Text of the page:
I said nothing. I stepped out a bit from the awning to look up the street, as if this would somehow make a cab appear.

“Why’s it taking so long?” asked the fly. “I mean I know it’s raining, but. This is supposed to be Manhattan we’re in, not goddam Ohio or someplace, fucking North Dakota.”

I stepped back under the awning. The fly flew right up into my face.

“Why?” he asked.

“It’s a Tuesday night,” I said. “At least I think it’s a Tuesday. And it’s late.”

“Yeah, and raining,” he said. “But still.”

We waited.

“Oh, wait, I see one,” I said.

The fly buzzed forward to take a look.

“Nah, he’s occupied,” said the fly.

We waited. A few more cars came by, another pause, then a big Mack truck. All of a sudden two cabs came down the street, one after the other. Both occupied.

“Unbelievable,” said the fly.

Another minute, then another car. Then another occupied cab. Then a garbage truck.

The rain had lessened by now. It was still coming down, but it was much lighter, almost misty.

I was on the verge of asking the fly if he minded if I walked home. He could travel in my ear, or in my pocket if he preferred.

A white Lincoln Continental came down the street, I think it was the 1956 Mark II.

“Look at these rich bastards,” said the fly. “Slumming. Guys like that, you know what I do? I leave droppings in their caviar, that’s what I do. They should get sick and die. Rich bastards. Go back to Park Avenue, ya bums!”

The car stopped, a little bit ahead of us, then it backed up so that it was nearly in front of us.

“Oh, come on,” said the fly. “What’ve they got, Superman hearing? Okay, look, if there’s any trouble we hightail it back to that last bar, okay?”

“Quiet,” I whispered.

A young blond-haired guy who looked a little like Vic Morrow was looking out of the front passenger window. He turned and it looked like he said something to the driver. Then he turned back again and rolled down the window. I could hear loud jazz music from inside the car. The driver leaned over, looking out the window, at me. I couldn’t see his face clearly, but I saw the glow of a cigarette in his mouth. He backed up the car another foot or so and I saw his face in the light of a streetlamp. He reminded me of James Dean, and for a second I wondered if it was James Dean. But then I remembered that James Dean was dead in 1957. Not that his death necessarily precluded his presence in this universe. The driver pressed a button, the jazz music stopped, he took the cigarette out of his mouth.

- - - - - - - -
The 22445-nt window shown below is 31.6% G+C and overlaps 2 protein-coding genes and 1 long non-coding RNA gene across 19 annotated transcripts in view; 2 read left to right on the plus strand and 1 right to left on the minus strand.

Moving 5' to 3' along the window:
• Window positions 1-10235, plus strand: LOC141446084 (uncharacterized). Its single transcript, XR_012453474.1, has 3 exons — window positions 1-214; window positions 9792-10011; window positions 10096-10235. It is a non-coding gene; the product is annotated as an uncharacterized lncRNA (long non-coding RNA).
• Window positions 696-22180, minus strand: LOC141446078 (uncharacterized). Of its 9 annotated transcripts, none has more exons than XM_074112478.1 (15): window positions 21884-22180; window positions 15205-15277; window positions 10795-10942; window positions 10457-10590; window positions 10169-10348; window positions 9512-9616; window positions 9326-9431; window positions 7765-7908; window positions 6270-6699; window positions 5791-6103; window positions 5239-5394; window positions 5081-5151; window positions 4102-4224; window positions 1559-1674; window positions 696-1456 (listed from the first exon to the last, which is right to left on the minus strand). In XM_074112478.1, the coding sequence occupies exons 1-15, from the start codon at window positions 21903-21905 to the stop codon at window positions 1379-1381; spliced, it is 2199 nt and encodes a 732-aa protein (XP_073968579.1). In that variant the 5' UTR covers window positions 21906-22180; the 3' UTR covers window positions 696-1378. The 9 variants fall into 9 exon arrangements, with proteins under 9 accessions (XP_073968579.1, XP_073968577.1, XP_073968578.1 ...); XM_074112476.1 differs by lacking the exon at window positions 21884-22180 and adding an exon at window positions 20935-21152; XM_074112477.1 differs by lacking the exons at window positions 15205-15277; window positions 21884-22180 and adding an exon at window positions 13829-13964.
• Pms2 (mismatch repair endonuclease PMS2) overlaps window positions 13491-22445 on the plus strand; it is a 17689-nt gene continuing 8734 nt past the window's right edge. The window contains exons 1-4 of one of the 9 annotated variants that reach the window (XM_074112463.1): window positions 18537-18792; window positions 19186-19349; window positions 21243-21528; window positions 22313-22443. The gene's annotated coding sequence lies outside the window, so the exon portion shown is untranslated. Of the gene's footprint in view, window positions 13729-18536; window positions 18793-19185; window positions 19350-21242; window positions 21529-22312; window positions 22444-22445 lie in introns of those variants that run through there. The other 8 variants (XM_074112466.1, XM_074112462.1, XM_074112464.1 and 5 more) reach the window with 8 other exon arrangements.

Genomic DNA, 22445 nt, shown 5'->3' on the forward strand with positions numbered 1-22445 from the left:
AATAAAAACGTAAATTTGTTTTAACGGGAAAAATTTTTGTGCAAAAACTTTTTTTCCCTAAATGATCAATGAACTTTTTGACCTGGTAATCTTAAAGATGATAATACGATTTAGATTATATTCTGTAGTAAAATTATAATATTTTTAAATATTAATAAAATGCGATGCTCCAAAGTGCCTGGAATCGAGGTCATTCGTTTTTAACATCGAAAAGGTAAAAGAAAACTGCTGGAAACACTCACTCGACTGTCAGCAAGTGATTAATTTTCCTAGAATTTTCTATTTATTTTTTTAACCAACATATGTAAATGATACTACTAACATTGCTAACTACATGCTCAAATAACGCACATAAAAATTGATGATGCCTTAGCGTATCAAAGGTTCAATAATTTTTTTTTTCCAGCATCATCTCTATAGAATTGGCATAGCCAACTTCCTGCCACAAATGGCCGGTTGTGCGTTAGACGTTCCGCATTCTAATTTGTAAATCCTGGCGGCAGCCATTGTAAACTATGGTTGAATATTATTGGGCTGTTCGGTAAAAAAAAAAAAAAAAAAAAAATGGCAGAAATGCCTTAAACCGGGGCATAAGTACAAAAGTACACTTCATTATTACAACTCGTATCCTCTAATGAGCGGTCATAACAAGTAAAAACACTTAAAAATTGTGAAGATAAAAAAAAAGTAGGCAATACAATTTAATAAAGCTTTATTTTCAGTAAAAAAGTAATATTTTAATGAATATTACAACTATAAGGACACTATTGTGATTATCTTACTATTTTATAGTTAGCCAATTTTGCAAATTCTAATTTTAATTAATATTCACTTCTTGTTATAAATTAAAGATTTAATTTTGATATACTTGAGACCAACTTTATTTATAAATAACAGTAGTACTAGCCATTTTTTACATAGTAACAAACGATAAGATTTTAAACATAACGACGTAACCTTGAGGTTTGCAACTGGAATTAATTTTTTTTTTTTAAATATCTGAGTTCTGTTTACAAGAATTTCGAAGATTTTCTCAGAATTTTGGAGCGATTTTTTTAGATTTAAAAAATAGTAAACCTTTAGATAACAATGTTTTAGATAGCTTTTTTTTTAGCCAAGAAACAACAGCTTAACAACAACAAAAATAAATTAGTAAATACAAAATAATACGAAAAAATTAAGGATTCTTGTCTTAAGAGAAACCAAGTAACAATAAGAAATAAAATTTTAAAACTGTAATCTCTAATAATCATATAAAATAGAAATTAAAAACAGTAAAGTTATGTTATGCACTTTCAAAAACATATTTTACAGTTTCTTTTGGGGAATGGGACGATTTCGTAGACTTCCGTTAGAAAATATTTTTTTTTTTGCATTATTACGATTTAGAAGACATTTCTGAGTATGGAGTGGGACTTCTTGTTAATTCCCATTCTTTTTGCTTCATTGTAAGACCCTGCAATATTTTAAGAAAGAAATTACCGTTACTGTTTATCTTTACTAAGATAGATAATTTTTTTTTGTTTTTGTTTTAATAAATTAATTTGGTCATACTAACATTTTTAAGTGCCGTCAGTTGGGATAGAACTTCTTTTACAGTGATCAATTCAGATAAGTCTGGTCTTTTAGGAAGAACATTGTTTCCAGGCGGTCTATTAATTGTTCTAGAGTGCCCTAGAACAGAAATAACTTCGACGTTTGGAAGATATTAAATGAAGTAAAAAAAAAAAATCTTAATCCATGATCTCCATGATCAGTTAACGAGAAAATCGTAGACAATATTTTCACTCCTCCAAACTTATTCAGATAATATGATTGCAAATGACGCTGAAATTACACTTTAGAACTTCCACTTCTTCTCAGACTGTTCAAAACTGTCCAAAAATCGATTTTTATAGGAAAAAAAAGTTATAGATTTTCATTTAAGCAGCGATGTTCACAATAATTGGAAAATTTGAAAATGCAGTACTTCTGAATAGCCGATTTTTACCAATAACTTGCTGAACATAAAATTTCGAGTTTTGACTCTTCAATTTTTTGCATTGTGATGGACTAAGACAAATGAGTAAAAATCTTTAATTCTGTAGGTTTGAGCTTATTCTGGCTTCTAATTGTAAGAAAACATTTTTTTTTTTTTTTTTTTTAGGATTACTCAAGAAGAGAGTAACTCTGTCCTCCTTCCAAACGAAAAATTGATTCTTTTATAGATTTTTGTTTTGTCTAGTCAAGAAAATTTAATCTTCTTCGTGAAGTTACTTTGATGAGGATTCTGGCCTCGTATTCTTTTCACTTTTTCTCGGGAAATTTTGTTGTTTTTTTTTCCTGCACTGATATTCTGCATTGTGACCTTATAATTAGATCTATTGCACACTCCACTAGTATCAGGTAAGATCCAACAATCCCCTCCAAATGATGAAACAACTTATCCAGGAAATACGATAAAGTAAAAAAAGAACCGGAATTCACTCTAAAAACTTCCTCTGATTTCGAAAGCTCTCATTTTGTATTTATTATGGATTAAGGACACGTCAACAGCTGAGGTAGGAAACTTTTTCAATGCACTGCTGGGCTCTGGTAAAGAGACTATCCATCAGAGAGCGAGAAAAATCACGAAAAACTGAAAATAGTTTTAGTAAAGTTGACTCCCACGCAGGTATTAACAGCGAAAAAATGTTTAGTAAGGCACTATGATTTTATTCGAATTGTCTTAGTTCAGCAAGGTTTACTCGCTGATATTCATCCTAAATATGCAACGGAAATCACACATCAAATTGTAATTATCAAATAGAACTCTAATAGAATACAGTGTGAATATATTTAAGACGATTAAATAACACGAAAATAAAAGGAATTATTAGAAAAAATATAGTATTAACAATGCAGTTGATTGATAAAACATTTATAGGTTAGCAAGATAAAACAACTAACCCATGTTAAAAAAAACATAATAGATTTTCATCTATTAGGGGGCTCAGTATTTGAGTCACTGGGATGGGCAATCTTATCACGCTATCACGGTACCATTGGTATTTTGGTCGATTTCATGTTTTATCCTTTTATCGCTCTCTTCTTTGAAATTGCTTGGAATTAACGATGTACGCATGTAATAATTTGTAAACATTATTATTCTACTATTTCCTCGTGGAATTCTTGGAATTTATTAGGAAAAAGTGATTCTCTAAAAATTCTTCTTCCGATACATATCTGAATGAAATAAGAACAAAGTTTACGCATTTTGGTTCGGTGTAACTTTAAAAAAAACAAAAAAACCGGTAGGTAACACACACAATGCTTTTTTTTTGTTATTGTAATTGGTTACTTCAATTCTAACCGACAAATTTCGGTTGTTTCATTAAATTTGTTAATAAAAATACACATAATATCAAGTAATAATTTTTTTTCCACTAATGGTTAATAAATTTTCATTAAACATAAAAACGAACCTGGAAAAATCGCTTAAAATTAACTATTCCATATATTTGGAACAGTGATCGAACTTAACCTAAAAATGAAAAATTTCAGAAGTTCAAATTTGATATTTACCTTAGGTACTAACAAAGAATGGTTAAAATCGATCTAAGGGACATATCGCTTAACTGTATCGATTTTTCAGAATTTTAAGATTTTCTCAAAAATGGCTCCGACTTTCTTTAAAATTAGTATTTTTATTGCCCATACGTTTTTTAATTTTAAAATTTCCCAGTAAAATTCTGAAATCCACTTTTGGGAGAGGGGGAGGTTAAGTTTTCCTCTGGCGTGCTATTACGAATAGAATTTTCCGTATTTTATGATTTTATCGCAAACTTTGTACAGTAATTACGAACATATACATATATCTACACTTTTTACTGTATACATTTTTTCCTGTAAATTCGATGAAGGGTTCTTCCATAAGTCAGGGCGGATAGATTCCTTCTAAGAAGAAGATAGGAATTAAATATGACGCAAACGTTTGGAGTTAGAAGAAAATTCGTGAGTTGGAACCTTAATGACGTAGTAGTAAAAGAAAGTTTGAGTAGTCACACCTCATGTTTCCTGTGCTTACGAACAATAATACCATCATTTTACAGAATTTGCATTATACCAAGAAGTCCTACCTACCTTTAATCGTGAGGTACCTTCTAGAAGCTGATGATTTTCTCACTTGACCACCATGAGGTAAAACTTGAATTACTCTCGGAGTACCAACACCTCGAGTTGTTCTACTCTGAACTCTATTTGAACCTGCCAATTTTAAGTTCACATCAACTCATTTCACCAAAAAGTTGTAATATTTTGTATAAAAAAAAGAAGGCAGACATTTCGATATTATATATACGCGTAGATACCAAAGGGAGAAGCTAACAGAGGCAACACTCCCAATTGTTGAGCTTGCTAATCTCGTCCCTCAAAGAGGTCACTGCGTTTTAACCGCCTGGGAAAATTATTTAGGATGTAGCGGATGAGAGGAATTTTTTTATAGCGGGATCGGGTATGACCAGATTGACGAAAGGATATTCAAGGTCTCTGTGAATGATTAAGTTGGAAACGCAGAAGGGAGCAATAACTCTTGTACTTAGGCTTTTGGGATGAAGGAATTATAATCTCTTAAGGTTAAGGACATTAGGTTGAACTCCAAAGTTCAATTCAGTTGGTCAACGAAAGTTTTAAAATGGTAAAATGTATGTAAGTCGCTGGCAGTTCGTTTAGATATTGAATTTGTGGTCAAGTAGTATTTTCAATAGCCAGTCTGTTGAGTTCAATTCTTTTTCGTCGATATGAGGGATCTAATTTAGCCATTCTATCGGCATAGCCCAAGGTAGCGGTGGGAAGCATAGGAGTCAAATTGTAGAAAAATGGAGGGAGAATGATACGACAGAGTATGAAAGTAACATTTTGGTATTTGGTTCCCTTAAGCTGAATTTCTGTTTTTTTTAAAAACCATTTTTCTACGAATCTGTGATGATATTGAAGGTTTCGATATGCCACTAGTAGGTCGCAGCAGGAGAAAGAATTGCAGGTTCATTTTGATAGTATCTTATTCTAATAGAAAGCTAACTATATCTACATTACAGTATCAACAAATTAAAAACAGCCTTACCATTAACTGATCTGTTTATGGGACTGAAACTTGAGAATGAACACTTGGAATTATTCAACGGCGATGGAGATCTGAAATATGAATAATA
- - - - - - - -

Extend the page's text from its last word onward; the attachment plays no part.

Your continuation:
“Hey,” he yelled. “Mrs. Morgenstern’s neighbor!”

“Yes?” I said.

“It’s me, Mickey, her nephew.”

A guy who looked like the actor Timothy Carey had partially rolled down the near rear window.

“It’s us, the Windbreakers, daddy-o. Remember, we was gonna roll you earlier today.”

“Oh, right,” I said. “Hi, guys.”

“What’re ya doin’ standin’ there,” yelled Mickey.

“Waiting for a cab.”

“You goin’ home?”

“Trying to.”

“Get in, we’ll give ya a lift.”

The fly was in my ear again now and he whispered, “Go ahead, pal, let’s get this show on the road.”

I went out across the sidewalk in the misty rain.

“Herschel,” said Mickey, “get in back.”

“I called shotgun,” said Herschel.

“Get in back.”

“Awright, awright awready.”

The blond-haired guy opened the door, the interior light came on, he got out. The Timothy Carey guy in back moved over to make room, and I could see the little Richard Jaeckel guy next to him on the other side. Herschel climbed in the back. All four of the guys were wearing different-colored windbreakers now over their t-shirts.

“Come on,” said Mickey. He was wearing a red windbreaker. “You’re gettin’ the new upholstery all wet.”

I went over and got in, closed the door, the inside light went off.

“Nice car,” whispered the fly in my ear.

I had never ridden in a fancy car like this before. Despite the fact that all four of the young fellows had lit cigarettes going the car smelled of clean new leather.

“Roll the window back up, willya?” said Mickey. “You too, Herschel.”

I looked for the window handle, running my fingers along the smooth pale leather-covered interior of the door.